Decided to take up mountain biking? Hitting the trails this weekend? Hopefully you've read our guide on what you need to bring and what skills you need.
Never mind all that - here's the info you need to convince everyone on the trail you are a REAL mountain biker! (Whatever that means).
[part title="Have Fun!"]
You are mountain biking. It is supposed to be fun. You'll want to chat to the other riders - this is part of mountain biking. Acceptable places to stop and chat include; the top of a climb, a junction in the trail, a fireroad climb.
You may also encounter the occasional road cyclist (or 'roadies' as they are often termed) as you ride to and from the trail. Do smile and wave at them. Many will ignore you, but it's only because they know you are having more than them on your mountain bike.
It's not all about the riding - take time to relax and enjoy the experience too! Chances are you're riding somewhere with spectacular views or beautiful scenery, because lots of trails are located in woodland, national parks and other similarly beautiful places, with mountains. The mountains are important (the clue's in the name).
Stopping to enjoy the view is also a convenient excuse to stop and get your breath back if you've just busted a lung on a climb. For extra credibility, take some photos.
[part title="Do you Enduro?"]
Enduro is the new black. Everyone's doing it. To be a mountain biker today, you need to use the word enduro frequently and regularly to describe your bike, your kit, your style of riding, your food, etc.
What is it? Er...perhaps this video will explain?
[part title="Tea and Cake: Essential Fuel Source"]
The post-ride tea and cake is a critical part of the ride experience. It is fundamental that you take time to sit in the trail centre and defrost (or let the mud dry off) and talk about how amazing your riding/the trail/your bike/the kit was. Planning the next ride trip is also best done here.
The quality of a trail centre can be judged on its cake. The very best will not only have an excellent home-made confections, they may even have gluten-free and vegan options.
To make your survey of trails centres more scientific, pick one type of cake to trial. I find the chocolate brownie is a good choice.
Although tea (or a 'brew' as it is often known) is the beverage of choice, feel free to switch to hot chocolate, ideally with marshmallows, if the ride has been particularly hard or cold. Or if you fancy it.
NOTE: Coffee is usually the preserve of road cyclists.
Out for a one hour jaunt? Or is the 8-hour epic more your style? Either way, make sure you bring plenty of food and water - you'll get through a surprising amount of the latter even on cold, wet and miserable days.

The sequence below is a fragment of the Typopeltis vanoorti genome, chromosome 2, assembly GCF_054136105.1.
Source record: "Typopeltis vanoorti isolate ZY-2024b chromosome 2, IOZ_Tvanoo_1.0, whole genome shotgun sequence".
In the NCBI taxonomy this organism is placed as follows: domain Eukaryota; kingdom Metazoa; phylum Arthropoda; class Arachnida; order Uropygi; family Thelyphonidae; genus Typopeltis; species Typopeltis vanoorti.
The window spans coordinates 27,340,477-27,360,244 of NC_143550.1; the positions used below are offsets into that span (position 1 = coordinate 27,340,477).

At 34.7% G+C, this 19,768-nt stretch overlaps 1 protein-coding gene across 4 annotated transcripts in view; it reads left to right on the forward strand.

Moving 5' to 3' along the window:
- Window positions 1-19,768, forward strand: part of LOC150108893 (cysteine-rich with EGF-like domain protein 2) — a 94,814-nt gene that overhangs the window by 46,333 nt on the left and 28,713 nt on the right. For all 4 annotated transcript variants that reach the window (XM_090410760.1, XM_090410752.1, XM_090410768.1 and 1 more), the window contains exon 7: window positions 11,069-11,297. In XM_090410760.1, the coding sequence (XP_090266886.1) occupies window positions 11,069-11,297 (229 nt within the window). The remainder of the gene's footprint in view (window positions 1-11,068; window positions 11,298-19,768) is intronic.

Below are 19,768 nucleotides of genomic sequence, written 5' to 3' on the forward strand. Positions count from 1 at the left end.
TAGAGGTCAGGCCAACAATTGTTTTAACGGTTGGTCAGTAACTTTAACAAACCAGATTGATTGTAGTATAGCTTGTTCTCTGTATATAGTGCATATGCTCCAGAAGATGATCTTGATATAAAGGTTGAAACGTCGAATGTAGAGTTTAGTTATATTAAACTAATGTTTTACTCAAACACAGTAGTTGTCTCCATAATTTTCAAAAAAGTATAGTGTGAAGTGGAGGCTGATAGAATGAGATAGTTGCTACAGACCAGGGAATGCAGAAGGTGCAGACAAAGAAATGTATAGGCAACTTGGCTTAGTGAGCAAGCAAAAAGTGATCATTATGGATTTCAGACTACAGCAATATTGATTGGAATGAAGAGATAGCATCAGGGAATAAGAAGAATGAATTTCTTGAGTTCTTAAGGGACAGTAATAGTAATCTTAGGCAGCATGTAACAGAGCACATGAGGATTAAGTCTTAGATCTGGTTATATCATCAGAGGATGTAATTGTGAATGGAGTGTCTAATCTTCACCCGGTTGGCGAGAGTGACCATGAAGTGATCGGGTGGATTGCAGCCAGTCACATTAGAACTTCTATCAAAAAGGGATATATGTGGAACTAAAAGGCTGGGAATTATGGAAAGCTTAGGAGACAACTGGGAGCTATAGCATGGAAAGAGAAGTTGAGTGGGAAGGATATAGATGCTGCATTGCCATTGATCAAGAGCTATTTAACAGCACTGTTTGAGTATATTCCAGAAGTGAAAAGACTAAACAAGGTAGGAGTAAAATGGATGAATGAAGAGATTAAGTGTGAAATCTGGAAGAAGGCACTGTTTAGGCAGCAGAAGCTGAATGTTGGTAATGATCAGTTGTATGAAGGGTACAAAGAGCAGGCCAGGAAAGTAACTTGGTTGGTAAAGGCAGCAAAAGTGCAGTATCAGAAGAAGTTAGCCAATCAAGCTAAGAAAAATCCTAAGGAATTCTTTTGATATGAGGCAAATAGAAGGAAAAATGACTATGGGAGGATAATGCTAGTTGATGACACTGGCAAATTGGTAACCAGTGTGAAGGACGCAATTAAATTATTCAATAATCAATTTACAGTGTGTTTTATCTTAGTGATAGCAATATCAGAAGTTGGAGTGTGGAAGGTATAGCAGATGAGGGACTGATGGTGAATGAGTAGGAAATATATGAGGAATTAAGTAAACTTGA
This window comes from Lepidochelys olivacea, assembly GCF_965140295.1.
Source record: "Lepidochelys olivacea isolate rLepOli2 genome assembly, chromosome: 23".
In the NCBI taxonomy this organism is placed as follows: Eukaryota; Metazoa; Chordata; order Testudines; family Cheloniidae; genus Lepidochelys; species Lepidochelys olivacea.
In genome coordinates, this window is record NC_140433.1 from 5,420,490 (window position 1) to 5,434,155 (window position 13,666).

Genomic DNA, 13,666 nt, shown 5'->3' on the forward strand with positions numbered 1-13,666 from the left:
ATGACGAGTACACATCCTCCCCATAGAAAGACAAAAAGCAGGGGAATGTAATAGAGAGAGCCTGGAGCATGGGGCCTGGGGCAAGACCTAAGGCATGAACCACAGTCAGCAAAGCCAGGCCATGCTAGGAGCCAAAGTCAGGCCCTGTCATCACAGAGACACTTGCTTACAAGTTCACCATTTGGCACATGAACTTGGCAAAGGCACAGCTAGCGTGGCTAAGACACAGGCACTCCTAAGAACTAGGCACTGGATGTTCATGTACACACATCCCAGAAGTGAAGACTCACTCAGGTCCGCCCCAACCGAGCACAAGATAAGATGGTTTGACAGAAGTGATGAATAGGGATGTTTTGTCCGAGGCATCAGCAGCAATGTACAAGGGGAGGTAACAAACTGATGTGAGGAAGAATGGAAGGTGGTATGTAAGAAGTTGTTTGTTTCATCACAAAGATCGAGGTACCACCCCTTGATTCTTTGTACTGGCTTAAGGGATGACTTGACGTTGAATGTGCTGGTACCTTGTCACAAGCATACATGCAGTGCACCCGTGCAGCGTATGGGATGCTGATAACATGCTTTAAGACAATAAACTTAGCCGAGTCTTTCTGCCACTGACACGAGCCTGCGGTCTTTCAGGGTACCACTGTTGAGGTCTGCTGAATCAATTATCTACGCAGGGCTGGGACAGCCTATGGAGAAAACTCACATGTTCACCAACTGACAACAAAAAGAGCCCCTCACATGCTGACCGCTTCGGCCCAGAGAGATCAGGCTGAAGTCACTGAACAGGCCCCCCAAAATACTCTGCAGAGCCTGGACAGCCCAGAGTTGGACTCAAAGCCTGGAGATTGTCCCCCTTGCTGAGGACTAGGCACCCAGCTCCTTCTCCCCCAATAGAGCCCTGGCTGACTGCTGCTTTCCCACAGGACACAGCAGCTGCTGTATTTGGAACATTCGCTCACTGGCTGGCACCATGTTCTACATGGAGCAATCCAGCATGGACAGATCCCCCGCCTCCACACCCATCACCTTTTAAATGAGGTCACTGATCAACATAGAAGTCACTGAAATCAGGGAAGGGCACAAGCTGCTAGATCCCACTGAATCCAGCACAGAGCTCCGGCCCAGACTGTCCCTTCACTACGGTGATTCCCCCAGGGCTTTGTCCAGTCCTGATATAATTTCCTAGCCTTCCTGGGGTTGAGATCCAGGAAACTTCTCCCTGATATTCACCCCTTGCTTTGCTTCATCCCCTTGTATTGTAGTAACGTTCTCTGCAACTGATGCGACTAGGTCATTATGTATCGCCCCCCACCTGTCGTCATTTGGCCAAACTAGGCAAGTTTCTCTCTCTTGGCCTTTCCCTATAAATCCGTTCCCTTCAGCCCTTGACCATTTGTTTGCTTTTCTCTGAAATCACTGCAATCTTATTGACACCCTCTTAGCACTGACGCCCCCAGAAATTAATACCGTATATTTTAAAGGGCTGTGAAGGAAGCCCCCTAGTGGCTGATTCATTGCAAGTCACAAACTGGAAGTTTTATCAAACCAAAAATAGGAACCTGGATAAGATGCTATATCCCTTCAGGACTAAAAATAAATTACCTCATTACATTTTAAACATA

Filling your water bottle or bladder from a stream is to be discouraged, unless you are damn sure the water is fine to drink. There's nothing worse than taking a few gulps of fresh clean water only to glance up stream and see a steaming pile of poo or a dead animal in it.
Ensure you bring snack food, even if you think you're only going out for a short ride. Otherwise, you may well find yourself so hungry you're eyeing up the other riders and wondering who has the meatiest thighs. Or that might just be me?
Unless you are a wild food expert, do not snack on the local flora. Bad things can happen (and cycling while high on hallucinogenic mushrooms is inadvisable).
[part title="Avoid Angry Badgers"]
I was once chased halfway round a trail on a night ride by an angry badger. They go damn fast. True story.
However, angry badgers are thankfully relatively rare. What might be less rare are angry farmers or landowners, potentially wielding weapons. Why would they be angry? Is it because you've ventured on to their private land, perchance?
Stick to trail centres, bridle paths, or areas where you know there's open access. Venturing on to private land and getting caught at best means a frantic pedal to safety. Oh, and it's illegal.
[part title="Lycra is not Mandatory"]
The words 'aerodynamic' and 'mountain biking' are not frequent bedfellows. You do not need to try and be aero on your mountain bike. Therefore, there is no real advantage to wearing lycra - unless you really want to, of course.
The 'uniform' of the average mountain biker includes baggy shorts, a loose top, full finger gloves, socks pulled up and a helmet.
If you decide to ride downhill, you may want to get some down hill kit. Be careful when purchasing, as it is easy to confuse downhill kit with pyjamas.
[part title="Learn the Lingo"]
If you want to be a mountain biker, you must learn to talk like a mountain biker.
To communicate with others of this species, you'll need to learn some basic terms. Pick from the following, and scatter them about when chatting in the trail centre or when contemplating the view: Gnar, Loam, Wagon Wheel, Enduro, Endo, Shred, Flow, Berm, Bail.
Example: That guy did a gnarly endo through the loam in that berm!
[part title="Join a MTB Forum"]
If you thought bike forums were just places to gain advice, find people to ride with, and get the low down on new products, you are mistaken.
Visit a lot of MTB forums, and you'll see that most of them are in fact a place to voice your strongly hear personal opinion about products or riders, opine about which wheel size is best (it's the one you ride, obviously) and generally talk about how enduro you are. You do ride enduro, right?
Join one, get a suitably enduro screen name, and get ranting. Sorry, posting.
(Or if you can join the Total Women's Cycling forum if you fancy something a bundle more friendly and useful)
[part title="Got all that? Want more?"]
To progress to the next level, watch and absorb the following. Then put it into practice. Your journey begins now!